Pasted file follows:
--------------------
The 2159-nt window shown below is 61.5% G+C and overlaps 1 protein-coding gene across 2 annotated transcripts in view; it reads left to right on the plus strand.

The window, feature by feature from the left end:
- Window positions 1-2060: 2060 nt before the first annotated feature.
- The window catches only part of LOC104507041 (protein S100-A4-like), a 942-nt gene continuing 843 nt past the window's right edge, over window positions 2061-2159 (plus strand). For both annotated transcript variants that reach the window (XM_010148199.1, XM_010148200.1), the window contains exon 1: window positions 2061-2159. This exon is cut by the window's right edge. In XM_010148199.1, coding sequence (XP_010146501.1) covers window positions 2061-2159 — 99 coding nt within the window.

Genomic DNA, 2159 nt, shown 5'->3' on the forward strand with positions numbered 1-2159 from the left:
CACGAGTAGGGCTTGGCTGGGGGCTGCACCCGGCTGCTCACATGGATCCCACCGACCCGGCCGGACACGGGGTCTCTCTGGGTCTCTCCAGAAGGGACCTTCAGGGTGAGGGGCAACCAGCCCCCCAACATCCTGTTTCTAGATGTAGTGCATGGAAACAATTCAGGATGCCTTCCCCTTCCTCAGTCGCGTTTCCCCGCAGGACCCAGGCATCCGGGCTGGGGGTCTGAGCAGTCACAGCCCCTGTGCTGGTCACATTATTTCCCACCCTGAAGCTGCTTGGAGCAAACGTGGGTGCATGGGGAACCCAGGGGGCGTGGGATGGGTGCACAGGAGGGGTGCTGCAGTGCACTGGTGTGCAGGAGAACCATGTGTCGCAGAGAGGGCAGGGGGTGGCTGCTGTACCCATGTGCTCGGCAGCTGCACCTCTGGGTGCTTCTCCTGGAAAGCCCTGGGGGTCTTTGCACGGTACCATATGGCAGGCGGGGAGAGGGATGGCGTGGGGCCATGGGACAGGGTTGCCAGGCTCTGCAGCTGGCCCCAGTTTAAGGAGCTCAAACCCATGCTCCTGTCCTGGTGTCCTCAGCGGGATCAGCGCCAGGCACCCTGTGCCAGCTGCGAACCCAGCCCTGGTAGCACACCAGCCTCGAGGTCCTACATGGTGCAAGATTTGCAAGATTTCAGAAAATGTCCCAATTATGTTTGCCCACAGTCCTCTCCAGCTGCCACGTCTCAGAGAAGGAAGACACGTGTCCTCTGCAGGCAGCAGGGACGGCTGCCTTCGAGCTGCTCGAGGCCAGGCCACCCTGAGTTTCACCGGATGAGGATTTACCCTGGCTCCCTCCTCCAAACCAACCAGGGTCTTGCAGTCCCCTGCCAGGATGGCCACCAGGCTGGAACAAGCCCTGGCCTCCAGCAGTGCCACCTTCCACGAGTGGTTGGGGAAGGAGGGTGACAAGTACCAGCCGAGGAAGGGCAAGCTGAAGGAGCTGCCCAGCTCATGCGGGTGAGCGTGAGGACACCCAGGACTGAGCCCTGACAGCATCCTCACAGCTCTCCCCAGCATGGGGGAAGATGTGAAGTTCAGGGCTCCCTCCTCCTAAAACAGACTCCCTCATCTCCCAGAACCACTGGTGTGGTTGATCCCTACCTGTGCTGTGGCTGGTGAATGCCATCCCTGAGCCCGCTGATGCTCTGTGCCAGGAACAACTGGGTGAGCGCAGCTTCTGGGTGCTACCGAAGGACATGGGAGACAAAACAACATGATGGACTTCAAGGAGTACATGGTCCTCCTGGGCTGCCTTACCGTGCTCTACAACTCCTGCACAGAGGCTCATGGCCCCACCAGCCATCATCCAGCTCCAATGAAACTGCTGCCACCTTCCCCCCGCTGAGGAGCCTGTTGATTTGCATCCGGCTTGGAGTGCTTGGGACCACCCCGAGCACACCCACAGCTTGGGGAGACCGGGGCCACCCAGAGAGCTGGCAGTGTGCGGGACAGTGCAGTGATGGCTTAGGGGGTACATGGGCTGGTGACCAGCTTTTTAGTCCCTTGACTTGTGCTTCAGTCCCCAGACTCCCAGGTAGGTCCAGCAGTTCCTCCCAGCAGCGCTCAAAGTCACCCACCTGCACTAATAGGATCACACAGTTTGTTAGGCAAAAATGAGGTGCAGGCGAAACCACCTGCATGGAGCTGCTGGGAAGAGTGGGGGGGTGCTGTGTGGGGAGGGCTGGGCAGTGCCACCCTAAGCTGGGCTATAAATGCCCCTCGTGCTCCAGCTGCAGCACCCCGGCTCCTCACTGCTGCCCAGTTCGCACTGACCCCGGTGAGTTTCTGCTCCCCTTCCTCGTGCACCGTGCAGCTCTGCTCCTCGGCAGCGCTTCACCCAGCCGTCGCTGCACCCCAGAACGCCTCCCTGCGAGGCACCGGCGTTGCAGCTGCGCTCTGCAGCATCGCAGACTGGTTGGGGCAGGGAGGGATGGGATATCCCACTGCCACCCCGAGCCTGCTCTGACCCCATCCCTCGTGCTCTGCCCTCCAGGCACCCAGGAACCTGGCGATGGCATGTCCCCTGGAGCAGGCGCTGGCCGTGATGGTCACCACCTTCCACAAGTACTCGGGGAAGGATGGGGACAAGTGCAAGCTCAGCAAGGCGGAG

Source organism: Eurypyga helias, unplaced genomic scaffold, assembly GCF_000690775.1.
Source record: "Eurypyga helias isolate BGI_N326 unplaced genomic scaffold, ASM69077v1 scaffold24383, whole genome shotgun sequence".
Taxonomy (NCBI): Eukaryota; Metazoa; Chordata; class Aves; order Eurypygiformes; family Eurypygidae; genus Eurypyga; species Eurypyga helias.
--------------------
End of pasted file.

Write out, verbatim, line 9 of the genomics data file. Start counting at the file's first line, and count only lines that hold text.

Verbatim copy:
Taxonomy (NCBI): Eukaryota; Metazoa; Chordata; class Aves; order Eurypygiformes; family Eurypygidae; genus Eurypyga; species Eurypyga helias.